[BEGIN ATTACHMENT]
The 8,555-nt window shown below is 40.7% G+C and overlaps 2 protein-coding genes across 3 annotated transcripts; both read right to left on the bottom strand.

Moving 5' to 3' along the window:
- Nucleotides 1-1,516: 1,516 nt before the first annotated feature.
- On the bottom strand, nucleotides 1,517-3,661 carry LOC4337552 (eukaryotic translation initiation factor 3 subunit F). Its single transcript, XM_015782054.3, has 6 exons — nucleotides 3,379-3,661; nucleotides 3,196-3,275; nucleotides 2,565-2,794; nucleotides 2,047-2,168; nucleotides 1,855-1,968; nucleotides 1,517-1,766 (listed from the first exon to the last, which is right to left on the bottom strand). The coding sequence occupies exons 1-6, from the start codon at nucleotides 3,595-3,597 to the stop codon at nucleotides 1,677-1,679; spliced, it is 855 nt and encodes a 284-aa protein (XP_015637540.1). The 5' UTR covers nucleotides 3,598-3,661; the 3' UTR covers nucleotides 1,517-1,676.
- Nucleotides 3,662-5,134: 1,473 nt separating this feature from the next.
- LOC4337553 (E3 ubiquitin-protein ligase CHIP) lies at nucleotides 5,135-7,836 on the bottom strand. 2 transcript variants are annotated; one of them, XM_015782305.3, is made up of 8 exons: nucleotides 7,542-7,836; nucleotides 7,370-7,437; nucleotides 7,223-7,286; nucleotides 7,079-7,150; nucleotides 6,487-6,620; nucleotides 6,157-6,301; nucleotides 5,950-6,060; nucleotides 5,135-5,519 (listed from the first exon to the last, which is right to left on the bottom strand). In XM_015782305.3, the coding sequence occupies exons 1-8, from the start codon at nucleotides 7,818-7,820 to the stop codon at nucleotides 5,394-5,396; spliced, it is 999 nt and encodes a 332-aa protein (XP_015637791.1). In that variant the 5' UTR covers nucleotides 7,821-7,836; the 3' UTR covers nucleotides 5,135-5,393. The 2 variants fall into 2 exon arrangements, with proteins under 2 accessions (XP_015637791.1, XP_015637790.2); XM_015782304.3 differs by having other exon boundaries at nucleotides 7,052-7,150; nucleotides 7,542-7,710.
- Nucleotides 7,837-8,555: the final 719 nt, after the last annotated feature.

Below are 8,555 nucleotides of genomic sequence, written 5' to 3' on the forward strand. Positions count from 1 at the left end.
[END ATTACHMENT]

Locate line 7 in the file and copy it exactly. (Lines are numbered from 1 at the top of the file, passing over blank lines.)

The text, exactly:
- Nucleotides 7,837-8,555: the final 719 nt, after the last annotated feature.